*Away from scooter wear for a moment, for normal winter wear, under a waterproof, for going out to, say, the pub, I wear a Corey half-zip, under one of these vests. The combo is comfy, warm enough (I’m only outdoors briefly), and has lots of pockets for four inhalers, small bottle of codeine linctus, change, wallet, mobe, tiny digital camera – a Fuji Z1, emergency meds and other stuff. Among the other stuff is a waiters’ friend – the corkscrew provides a way of locking a toilet door that has no lock. Just screw it in between the door and frame – locks solid.
Yes, it does cause a little damage (for that reason, I insert it above shoulder height, so nobody picks up splinters). I don’t care though – the cheap buggers should fit a bolt, at least! Of course, if there’s a really big gap between door and frame, you’re stuffed, but mostly it works, and a waiters’ friend was part of my rambling and backpacking kit for a couple of decades, for just that purpose. They’re widely available for under a fiver – I got mine at Victoria Wine in 1984. Today, try Sainsbury’s, £3.
In the summer I wear a different vest, as lack of a collar on the other makes it uncomfortable over a T-shirt. Mainly for the pockets – the alternative is a man-bag (I’ve got one of those too!), but small ones look too much like handbags to be convincing, though I do have a leather one for my portable nebuliser. To round off the vest collection, I have a fleece vest, which has had so much wear the black is now old-ink blue, and a heavy-duty quilted one which has seen little action as it’s rarely been cold enough and I haven’t been active enough.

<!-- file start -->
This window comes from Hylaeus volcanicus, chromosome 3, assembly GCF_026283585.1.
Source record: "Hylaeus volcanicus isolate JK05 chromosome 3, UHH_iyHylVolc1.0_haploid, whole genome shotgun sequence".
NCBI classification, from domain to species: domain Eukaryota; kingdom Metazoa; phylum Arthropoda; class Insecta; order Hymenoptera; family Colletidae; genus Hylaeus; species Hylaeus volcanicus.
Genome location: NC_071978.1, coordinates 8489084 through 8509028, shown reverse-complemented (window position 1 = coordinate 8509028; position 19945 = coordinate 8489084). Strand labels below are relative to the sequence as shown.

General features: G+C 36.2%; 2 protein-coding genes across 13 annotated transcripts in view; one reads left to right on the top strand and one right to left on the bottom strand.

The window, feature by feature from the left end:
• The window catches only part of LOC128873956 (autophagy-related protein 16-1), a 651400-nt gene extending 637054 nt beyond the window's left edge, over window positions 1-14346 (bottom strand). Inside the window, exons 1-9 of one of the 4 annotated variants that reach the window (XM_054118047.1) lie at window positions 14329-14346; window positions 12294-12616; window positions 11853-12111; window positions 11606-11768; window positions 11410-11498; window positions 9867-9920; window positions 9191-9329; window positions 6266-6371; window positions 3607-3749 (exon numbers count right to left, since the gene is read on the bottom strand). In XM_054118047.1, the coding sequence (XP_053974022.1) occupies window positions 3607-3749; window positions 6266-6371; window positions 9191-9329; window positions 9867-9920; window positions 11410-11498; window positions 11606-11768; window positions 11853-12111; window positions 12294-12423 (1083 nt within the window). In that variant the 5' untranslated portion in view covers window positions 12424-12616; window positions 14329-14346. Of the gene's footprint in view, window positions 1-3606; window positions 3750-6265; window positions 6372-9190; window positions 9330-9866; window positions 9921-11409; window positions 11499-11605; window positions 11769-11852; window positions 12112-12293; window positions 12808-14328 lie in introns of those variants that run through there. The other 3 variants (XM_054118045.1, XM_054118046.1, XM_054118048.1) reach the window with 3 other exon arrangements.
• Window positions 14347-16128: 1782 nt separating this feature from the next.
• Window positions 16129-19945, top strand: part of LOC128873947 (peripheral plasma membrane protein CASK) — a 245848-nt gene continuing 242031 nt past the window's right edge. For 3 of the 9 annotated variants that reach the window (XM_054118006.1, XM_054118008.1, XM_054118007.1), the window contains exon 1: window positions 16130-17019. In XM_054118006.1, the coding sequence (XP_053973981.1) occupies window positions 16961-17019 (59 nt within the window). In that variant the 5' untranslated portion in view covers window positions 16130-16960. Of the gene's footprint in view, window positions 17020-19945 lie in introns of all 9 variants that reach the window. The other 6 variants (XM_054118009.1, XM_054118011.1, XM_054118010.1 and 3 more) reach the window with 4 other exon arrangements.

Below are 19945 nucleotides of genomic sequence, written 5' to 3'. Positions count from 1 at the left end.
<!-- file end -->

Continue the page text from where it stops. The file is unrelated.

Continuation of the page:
If, like me, you need lots of pocket space, a light vest is a good solution.
In addition to clothing, I’ve bought a digital tyre pressure gauge, a digital clock to stick on the control panel (it’s for a motor-bike, so it’s waterproof), and a puncture repair kit (sooner or later, it’ll be needed, despite the sealant I mentioned in the previous post, linked to at the start), and a mirror that can be folded for passing through doorways.
Finally, I’ve fitted a cyclists’ drink bottle cage, and a bottle, to the side of the basket. Baskets can look naff and old-ladyish, but they’re ideal mounting places for bits and pieces. Mine sports the bottle and cage on one side, a forward facing white reflector (a legal requirement, often omitted), on the front, and on the other side is the pressure-bottle which powers my air horn, and my tax disc holder.